Tachycardia: What You Should Know

This is an archived article and the information in the article may be outdated. Please look at the time stamp on the story to see when it was last updated.

Elevated heart rate, dizziness and chest pain. Many attribute these symptoms to a panic or heart attack but it could mean a heart abnormality that goes by the name of Tachycardia.

According to the Mayo Clinic, Tachycardia occurs when an abnormality in the heart produces rapid electrical signals. The average heart beats per minute ranges anywhere from 60 to 100 for an at-rest adult. For those with Tachycarda, the numbers are much higher.

Attacks can last anywhere from seconds to hours and typically stop on their own. Valsalva maneuvers trigger the Vagus nerve to slow heart rhythm. Blowing into a straw, putting ice on the forehead, and drinking ice water are all ways to manage attacks. In more extreme cases, a medical procedure called an ablation may end attacks completely.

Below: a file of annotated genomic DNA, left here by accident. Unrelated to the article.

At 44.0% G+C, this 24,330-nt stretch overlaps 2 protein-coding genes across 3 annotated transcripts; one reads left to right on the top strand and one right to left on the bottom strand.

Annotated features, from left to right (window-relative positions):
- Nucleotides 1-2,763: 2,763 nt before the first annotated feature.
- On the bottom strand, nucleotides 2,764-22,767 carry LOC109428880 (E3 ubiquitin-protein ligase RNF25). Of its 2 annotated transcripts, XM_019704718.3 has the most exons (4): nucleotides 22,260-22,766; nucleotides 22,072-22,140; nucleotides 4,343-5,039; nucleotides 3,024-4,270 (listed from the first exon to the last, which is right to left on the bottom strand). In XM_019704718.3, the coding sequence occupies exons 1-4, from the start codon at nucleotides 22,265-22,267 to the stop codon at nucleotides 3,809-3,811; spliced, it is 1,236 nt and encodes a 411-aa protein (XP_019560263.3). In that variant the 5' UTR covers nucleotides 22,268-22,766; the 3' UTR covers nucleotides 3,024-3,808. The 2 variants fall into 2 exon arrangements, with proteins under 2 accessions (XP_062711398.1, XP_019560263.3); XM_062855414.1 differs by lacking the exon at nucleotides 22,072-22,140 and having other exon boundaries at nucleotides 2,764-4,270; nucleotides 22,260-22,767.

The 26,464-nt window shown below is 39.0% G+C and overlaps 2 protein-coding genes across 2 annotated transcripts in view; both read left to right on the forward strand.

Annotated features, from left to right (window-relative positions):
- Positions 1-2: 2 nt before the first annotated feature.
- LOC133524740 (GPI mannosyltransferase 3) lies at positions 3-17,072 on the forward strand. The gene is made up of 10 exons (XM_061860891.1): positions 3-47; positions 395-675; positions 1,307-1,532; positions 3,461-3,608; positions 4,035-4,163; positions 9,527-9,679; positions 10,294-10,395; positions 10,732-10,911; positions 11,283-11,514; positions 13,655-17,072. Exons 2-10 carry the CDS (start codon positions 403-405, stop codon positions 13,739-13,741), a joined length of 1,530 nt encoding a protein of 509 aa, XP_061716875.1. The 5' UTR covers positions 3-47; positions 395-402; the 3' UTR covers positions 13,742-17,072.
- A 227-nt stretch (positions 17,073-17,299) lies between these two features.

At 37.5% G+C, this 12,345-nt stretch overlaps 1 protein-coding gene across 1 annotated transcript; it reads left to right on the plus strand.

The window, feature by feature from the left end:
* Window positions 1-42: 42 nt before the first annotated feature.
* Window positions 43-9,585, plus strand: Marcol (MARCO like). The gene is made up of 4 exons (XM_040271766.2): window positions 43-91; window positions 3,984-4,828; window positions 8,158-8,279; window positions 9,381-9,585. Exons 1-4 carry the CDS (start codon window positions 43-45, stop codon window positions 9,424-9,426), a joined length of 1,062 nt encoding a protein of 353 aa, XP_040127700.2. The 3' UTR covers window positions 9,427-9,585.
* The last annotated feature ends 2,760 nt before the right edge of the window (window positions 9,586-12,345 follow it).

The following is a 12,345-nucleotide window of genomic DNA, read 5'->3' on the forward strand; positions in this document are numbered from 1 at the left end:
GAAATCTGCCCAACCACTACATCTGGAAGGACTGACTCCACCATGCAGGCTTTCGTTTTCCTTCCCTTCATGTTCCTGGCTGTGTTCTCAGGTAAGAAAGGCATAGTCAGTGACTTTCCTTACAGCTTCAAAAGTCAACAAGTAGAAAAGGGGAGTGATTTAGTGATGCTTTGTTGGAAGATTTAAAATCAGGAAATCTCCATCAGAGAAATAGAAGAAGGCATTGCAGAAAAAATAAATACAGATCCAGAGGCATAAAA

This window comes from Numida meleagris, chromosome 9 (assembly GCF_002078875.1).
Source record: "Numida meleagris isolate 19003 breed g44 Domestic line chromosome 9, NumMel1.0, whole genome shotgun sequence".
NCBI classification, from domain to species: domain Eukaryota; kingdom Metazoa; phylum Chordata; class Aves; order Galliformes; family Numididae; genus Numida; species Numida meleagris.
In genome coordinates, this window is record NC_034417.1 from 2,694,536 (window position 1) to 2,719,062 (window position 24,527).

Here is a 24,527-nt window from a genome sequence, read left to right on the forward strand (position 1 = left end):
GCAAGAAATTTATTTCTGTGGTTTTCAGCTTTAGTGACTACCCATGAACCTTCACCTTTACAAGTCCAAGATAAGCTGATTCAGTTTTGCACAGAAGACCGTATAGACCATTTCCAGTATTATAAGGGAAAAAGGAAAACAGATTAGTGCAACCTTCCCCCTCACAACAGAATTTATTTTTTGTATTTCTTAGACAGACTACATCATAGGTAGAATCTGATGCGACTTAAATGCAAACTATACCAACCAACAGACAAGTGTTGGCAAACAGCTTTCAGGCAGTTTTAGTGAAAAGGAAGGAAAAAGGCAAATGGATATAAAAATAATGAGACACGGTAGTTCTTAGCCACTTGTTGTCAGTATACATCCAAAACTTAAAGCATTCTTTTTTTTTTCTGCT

In some cases, no symptoms exist. It’s important to take Tachycardia seriously, however, as it may result in increased risk of stroke or cause sudden cardiac arrest.

Leave a Reply

Fill in your details below or click an icon to log in:

WordPress.com Logo

You are commenting using your WordPress.com account. Log Out /  Change )

Google photo

You are commenting using your Google account. Log Out /  Change )

Twitter picture

You are commenting using your Twitter account. Log Out /  Change )

Facebook photo

You are commenting using your Facebook account. Log Out /  Change )

Connecting to %s

Notice: you are using an outdated browser. Microsoft does not recommend using IE as your default browser. Some features on this website, like video and images, might not work properly. For the best experience, please upgrade your browser.